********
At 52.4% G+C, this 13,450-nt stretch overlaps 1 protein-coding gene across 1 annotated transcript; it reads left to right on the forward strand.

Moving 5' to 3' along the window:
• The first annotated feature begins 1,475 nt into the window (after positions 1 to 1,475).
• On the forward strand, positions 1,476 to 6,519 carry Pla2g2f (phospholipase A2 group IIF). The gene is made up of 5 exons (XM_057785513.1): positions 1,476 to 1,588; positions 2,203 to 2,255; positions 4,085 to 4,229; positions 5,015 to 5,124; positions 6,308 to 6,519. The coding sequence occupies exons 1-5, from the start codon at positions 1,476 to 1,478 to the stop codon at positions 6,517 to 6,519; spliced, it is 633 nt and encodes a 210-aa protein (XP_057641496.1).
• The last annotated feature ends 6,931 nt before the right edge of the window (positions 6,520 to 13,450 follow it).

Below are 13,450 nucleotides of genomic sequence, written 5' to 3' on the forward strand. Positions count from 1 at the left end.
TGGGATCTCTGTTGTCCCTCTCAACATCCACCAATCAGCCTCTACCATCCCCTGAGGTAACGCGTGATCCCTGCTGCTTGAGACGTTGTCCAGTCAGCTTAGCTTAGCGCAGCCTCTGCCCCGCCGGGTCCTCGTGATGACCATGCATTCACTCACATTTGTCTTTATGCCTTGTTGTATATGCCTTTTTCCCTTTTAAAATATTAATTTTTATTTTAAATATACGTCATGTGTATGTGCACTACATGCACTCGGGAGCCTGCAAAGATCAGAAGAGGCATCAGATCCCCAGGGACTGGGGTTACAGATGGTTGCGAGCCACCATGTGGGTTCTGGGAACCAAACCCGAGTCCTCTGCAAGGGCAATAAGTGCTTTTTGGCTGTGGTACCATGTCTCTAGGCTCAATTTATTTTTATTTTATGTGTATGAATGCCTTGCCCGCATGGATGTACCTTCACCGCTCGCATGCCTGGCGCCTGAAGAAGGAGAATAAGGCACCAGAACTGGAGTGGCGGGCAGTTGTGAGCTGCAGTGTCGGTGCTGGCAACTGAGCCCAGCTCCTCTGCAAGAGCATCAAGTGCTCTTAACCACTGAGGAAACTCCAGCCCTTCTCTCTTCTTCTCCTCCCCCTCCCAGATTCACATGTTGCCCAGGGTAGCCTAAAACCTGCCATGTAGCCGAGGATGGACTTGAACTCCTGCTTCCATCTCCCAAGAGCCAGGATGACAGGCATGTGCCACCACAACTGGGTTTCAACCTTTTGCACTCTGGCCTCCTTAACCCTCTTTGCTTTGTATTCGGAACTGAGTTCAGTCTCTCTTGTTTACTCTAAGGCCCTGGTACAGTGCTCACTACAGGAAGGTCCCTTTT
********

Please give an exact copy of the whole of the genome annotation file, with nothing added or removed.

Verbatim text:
At 52.4% G+C, this 13,450-nt stretch overlaps 1 protein-coding gene across 1 annotated transcript; it reads left to right on the forward strand.

Moving 5' to 3' along the window:
• The first annotated feature begins 1,475 nt into the window (after positions 1 to 1,475).
• On the forward strand, positions 1,476 to 6,519 carry Pla2g2f (phospholipase A2 group IIF). The gene is made up of 5 exons (XM_057785513.1): positions 1,476 to 1,588; positions 2,203 to 2,255; positions 4,085 to 4,229; positions 5,015 to 5,124; positions 6,308 to 6,519. The coding sequence occupies exons 1-5, from the start codon at positions 1,476 to 1,478 to the stop codon at positions 6,517 to 6,519; spliced, it is 633 nt and encodes a 210-aa protein (XP_057641496.1).
• The last annotated feature ends 6,931 nt before the right edge of the window (positions 6,520 to 13,450 follow it).

Below are 13,450 nucleotides of genomic sequence, written 5' to 3' on the forward strand. Positions count from 1 at the left end.
TGGGATCTCTGTTGTCCCTCTCAACATCCACCAATCAGCCTCTACCATCCCCTGAGGTAACGCGTGATCCCTGCTGCTTGAGACGTTGTCCAGTCAGCTTAGCTTAGCGCAGCCTCTGCCCCGCCGGGTCCTCGTGATGACCATGCATTCACTCACATTTGTCTTTATGCCTTGTTGTATATGCCTTTTTCCCTTTTAAAATATTAATTTTTATTTTAAATATACGTCATGTGTATGTGCACTACATGCACTCGGGAGCCTGCAAAGATCAGAAGAGGCATCAGATCCCCAGGGACTGGGGTTACAGATGGTTGCGAGCCACCATGTGGGTTCTGGGAACCAAACCCGAGTCCTCTGCAAGGGCAATAAGTGCTTTTTGGCTGTGGTACCATGTCTCTAGGCTCAATTTATTTTTATTTTATGTGTATGAATGCCTTGCCCGCATGGATGTACCTTCACCGCTCGCATGCCTGGCGCCTGAAGAAGGAGAATAAGGCACCAGAACTGGAGTGGCGGGCAGTTGTGAGCTGCAGTGTCGGTGCTGGCAACTGAGCCCAGCTCCTCTGCAAGAGCATCAAGTGCTCTTAACCACTGAGGAAACTCCAGCCCTTCTCTCTTCTTCTCCTCCCCCTCCCAGATTCACATGTTGCCCAGGGTAGCCTAAAACCTGCCATGTAGCCGAGGATGGACTTGAACTCCTGCTTCCATCTCCCAAGAGCCAGGATGACAGGCATGTGCCACCACAACTGGGTTTCAACCTTTTGCACTCTGGCCTCCTTAACCCTCTTTGCTTTGTATTCGGAACTGAGTTCAGTCTCTCTTGTTTACTCTAAGGCCCTGGTACAGTGCTCACTACAGGAAGGTCCCTTTT